November 22, 2003
Andy Kerr, NPLGC director (503-701-6298 or email@example.com)
Letter to Federal Grazing Permittees & Lessees, November 2003
Ranchers Receive News of Voluntary Grazing Permit Buyout Legislation
More than 25,000 public lands ranchers received news last week from the National
Public Lands Grazing Campaign of a bill that would give permittees a generous
solution to the dire economics of ranching on public lands.
In a letter to all public lands permittees, NPLGC director Andy Kerr confirmed
a promise made in April 2002. Reps. Christopher Shays (R-Conn.) and Raúl
Grijalva (D-Ariz.) have introduced legislation to enact a voluntary federal grazing
permit buyout program that would compensate public lands ranchers who voluntarily
relinquish their federal grazing permits or leases.
The Voluntary Grazing Permit Buyout Act (H.R. 3324, Shays-Grijalva)
would pay federal public lands ranchers who waive their interest in grazing permits
or leases $175 per animal unit month (or AUM, the amount of forage to sustain
one cow and calf for one month). The associated allotment would then be retired
from commercial livestock grazing and the forage reallocated to wildlife and watersheds.
The bill authorizes $100 million for the program.
The Arizona Voluntary Grazing Permit Buyout Act (H.R. 3337, Grijalva-Shays)
is a similar bill that applies specifically to Arizona.
Congressman Shays and I have introduced a bill that will give much-needed
relief to ranching families suffering the results of drought and other economic
factors, said Grijalva.
Its a relief that Congress is finally seeing past all the theories
and paying attention to the reality on the ground, said John Whitney III,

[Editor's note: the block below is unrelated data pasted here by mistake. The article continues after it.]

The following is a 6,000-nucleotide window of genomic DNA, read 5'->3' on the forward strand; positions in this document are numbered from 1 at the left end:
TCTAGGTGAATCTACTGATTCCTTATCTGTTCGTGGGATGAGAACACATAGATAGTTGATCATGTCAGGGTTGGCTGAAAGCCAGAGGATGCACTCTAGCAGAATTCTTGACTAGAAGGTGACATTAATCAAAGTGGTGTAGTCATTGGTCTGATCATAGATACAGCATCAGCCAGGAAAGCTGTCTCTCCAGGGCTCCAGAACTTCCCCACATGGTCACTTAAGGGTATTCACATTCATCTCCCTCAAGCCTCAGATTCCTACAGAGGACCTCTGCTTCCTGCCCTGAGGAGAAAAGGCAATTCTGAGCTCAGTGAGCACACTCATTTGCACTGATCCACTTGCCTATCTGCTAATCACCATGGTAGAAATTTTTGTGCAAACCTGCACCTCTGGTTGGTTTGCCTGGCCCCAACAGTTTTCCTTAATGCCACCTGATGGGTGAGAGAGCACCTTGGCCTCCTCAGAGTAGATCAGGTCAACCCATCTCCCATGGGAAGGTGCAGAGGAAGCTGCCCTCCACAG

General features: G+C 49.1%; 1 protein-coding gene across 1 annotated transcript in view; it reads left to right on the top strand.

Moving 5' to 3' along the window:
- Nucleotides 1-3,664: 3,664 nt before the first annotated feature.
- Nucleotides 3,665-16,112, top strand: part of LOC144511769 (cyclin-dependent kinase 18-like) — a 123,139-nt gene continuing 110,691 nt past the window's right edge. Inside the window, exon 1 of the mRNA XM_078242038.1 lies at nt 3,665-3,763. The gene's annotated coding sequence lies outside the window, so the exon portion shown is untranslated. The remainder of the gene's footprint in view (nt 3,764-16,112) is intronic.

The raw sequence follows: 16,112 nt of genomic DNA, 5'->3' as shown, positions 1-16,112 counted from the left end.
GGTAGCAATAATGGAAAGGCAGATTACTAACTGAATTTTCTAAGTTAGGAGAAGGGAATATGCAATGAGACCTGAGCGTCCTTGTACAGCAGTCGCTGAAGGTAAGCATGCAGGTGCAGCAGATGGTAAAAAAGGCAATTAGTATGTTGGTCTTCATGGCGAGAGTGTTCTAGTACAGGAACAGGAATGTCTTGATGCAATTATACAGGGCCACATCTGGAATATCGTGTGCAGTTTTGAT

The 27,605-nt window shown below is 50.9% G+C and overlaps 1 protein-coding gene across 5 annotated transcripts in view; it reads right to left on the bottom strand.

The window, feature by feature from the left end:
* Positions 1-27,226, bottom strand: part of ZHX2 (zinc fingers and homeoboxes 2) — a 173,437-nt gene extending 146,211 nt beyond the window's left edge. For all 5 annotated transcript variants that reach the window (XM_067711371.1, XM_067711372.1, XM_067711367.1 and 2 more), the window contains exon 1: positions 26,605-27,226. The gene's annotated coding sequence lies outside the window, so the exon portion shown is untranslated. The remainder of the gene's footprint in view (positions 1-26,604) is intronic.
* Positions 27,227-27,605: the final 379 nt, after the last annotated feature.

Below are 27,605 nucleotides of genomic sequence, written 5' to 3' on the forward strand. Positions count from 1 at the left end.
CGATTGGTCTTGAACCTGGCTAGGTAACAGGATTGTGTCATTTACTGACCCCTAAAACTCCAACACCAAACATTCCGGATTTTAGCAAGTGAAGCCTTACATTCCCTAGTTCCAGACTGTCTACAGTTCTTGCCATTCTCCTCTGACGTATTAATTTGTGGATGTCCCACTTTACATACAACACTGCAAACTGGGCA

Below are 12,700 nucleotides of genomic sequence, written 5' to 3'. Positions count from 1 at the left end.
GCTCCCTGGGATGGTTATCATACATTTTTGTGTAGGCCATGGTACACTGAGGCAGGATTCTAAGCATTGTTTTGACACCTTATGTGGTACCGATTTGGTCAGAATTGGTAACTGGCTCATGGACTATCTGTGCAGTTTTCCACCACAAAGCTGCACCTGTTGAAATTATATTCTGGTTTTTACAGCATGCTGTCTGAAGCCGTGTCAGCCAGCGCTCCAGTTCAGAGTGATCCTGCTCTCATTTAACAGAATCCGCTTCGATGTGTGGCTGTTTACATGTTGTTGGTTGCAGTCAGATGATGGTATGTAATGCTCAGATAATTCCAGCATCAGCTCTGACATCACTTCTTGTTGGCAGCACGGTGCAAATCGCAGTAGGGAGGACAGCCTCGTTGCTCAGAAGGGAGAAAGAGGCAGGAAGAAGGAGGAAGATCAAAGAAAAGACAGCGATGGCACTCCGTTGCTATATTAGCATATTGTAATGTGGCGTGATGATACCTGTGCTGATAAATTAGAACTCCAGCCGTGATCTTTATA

a fourth-generation rancher who holds the largest U.S. Forest Service grazing
permit in Arizona. Whitneys 158,000-acre Sunflower allotment in Tonto National
Forest northeast of Phoenix has been closed for three years because of drought.
The buyout program was conceived by the NPLGC as a financial alternative for cash-strapped
public lands ranchers with investments stranded in grazing permits.
The economic picture for grazing permittees on public lands is not rosy. A recent
study cited in the Journal of Range Management concludes that ranching operations
had a return rate that ranged from negative to 1 or 2 percent . . . .
Only 2 percent of total feed for livestock (cattle and sheep) in the United States
is supplied by federal lands, and imported beef is putting a financial squeeze
on federal permittees across the country.
The Bureau of Land Managements report Rangeland Reform notes
that only 3 percent of livestock producers in the United States hold federal grazing
permits. As recently as 1999, public lands ranching accounted for a scant .04
percent of all income and .06 percent of all employment in the West. This amounts
to only few months of typical growth of income and employment.
In a recent poll conducted by the Arizona Grazing Permit Buyout Campaign, 154
permittees (68 percent of all respondents) of the states 870 federal public
lands ranchers supported the buyout bill. Eleven others have since added their
We know this is just the tip of the iceberg, said John Whitney IV,
steering committee chairman of the Arizona buyout campaign. A lot of permittees
have told us they support a buyout, but they just couldnt believe it would
ever happen. Well, now it is happening.